Dicey Tillerman and her three younger siblings, James, Maybeth, and Sammy, have just arrived at the home of their grandmother, Abigail Tillerman. They had traveled all the way from Massachusetts, where the children's mother abandoned them, having become mentally ill. Gram is a terse, eccentric, guarded, and poor woman, but she takes the children in almost in spite of herself, and the book opens with the entire family looking forward warily to the first stage of their life together. Dicey, hardworking and independent, quickly gets a job cleaning the local grocery store and refurbishes an old sailboat in the barn. A few days into the school year, Gram writes the children's names into the family Bible and talks seriously to them about the possibility of adopting them. Gram does not often show emotion other than anger, and the children understand what a powerful statement of her love for them she is making when she does show those other emotions.

Dicey sits stony-faced and uninvolved in school, trying her hardest not to let anyone know anything about her, for fear that they will gain some sort of hold over her. Dicey and all her siblings are used to being loners, as growing up in Provincetown, their classmates teased and mocked them because of their mother's untraditional lifestyle. Dicey meets Jeff, an upperclassman who plays guitar, and though she regularly stops to listen to him and even sing with him while she collects her bicycle, she rebuffs all of his friendly advances. Similarly, she rejects the friendliness of Mina, a clever and popular girl in her class, who, despite Dicey's coldness, often engages her in conversation and even works with her as a partner on a project. As the days pass, Dicey notices the beginnings of problems in her siblings' lives. Maybeth continues to struggle with reading and fractions, James worries about whether or not his classmates will like him, and Sammy withdraws into himself in school. However, before long, Maybeth's music teacher has noticed the girl's gift for music and offered to give her piano lessons, James gets a paper route to help out, and Sammy agrees to help James. Dicey, used to acting like a mother, begins to feel isolated. Letters from Boston, where Momma is in a mental hospital, arrive regularly, but Gram only tells Dicey that there is no change in Momma's condition, adding to Dicey's sense of isolation.

Shortly after parent-teacher conferences, Gram and Dicey go shopping for the family. During their trip, Gram announces the problems her siblings are facing: James is dumbing down his work to fit in better, Maybeth is failing, and Sammy is wearing a mask to school every day. Gram demands that Dicey help solve these problems, explaining that this is part of holding on to them. Together, they decide to let Sammy know he should be himself and to ask James to help Maybeth with her reading. Sammy, after talking with Dicey while working together with her on the boat, begins to get in fights at school, causing Gram and Dicey a new set of worries. When Dicey receives her report card, she finds that she herself has problems to face: she is failing home economics and getting a C in English. She dismisses the home economics grade, as she despises the class, and decides to wait until their English essays are returned to ask her teacher about her grade. On the day he returns their essays, the teacher, Mr. Chappelle, reads Dicey's paper, which is about Momma, aloud as an exemplar of an excellent paper, but announces that the paper is plagiarized. Mina stands up and defends Dicey, and manages to prove that Dicey wrote the paper. The teacher, shamefaced, returns the paper and promises to change her grade.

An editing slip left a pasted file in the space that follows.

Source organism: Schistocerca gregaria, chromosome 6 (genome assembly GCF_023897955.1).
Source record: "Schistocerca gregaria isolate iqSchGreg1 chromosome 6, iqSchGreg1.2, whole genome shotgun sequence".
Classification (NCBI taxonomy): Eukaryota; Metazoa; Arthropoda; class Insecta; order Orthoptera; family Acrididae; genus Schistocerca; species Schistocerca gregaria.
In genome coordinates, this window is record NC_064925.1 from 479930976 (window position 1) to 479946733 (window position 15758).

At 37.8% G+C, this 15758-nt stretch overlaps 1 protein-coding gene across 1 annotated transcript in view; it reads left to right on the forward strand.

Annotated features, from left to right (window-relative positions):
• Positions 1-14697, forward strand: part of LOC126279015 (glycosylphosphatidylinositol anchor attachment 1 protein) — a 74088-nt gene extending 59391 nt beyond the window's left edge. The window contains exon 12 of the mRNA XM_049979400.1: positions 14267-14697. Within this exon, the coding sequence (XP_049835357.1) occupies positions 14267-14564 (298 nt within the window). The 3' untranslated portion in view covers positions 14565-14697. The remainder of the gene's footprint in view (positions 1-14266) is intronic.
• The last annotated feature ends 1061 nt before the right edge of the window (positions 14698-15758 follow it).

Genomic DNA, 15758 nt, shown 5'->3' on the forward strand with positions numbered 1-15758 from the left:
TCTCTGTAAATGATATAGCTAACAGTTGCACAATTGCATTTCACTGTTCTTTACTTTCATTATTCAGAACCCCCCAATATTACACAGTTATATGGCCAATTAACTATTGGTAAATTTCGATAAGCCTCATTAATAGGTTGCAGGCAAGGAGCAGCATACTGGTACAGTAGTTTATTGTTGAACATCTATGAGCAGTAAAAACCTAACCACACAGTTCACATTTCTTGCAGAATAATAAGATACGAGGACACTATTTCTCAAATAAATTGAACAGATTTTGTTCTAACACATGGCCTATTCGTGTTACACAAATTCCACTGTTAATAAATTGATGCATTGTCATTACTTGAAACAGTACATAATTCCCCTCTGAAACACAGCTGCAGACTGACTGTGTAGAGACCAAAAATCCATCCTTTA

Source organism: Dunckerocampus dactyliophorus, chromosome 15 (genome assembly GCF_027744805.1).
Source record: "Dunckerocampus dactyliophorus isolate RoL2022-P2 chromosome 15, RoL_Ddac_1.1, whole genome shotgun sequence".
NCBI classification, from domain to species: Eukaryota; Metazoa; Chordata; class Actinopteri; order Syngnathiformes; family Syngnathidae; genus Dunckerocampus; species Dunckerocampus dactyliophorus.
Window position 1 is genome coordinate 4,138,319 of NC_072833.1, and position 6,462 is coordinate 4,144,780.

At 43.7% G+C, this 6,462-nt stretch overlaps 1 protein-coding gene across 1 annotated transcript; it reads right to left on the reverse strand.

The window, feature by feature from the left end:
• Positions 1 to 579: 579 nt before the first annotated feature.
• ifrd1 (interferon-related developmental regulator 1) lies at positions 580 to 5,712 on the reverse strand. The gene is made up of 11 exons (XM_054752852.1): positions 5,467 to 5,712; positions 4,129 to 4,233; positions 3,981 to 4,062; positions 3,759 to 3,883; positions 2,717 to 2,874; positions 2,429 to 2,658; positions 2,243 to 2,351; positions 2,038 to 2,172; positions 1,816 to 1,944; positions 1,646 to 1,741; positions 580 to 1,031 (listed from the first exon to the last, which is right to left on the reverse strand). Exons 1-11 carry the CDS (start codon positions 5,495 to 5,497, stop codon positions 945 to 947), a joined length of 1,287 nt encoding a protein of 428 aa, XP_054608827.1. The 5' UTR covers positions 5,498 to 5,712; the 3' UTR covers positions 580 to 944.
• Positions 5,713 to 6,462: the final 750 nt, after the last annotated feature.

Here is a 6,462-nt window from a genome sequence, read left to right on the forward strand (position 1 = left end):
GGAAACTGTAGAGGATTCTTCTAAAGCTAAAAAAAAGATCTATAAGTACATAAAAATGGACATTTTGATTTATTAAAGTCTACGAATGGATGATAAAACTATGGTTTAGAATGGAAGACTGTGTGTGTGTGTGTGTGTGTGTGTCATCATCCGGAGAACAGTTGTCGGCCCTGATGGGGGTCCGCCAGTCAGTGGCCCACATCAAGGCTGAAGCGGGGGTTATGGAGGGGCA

The family has a happy Thanksgiving celebration; they invite Maybeth's music teacher over and eat heartily. The following Saturday, Mina and Jeff, as well as one of James's friends, come over, and they all spend the afternoon singing. The next Monday, Gram, who has deduced that Sammy is fighting because his classmates are teasing him about her, visits the school and beats all the second graders at their new favorite game, marbles. Many of the children are impressed by Gram's skill and friendliness, and Sammy no longer feels the need to fight. That same day, Jeff asks Dicey to a dance. Dicey, anti-social as always, declines, but feels flattered that Jeff asked her. That night, Gram announces that the legal procedures have been completed and the children are adopted.

Shortly after, Gram receives a call from Boston, and without any explanation, she calls Mr. Lingerle to stay with the younger children while she takes Dicey with her by plane to Boston. The following morning, Gram leads Dicey into the mental hospital, and when Dicey sees Momma, she knows she is dying. Gram sits with Momma all day, and after sitting with her for a while, holding her hand and talking, Dicey ventures out into the streets with money Gram has given her to buy presents for her siblings. Dicey buys gifts, uplifted by remembering her siblings and finding things they will like. She returns to the hotel, and in the morning Momma is dead. Gram and Dicey, determined to bring Momma home with them, decide to have Momma cremated. They bring her home with them on the train in a wooden box Dicey found in a store the day before. In Wilmington, the children and Mr. Lingerle meet them and drive them home.

At home, Gram and the children bury Momma under a tree in the front yard. Dicey struggles to let go of the past, of the young girl she was before, and of what became of Momma. That night, Gram goes into the attic and, for the first time, brings down family photo albums. Together, the new family looks into their past.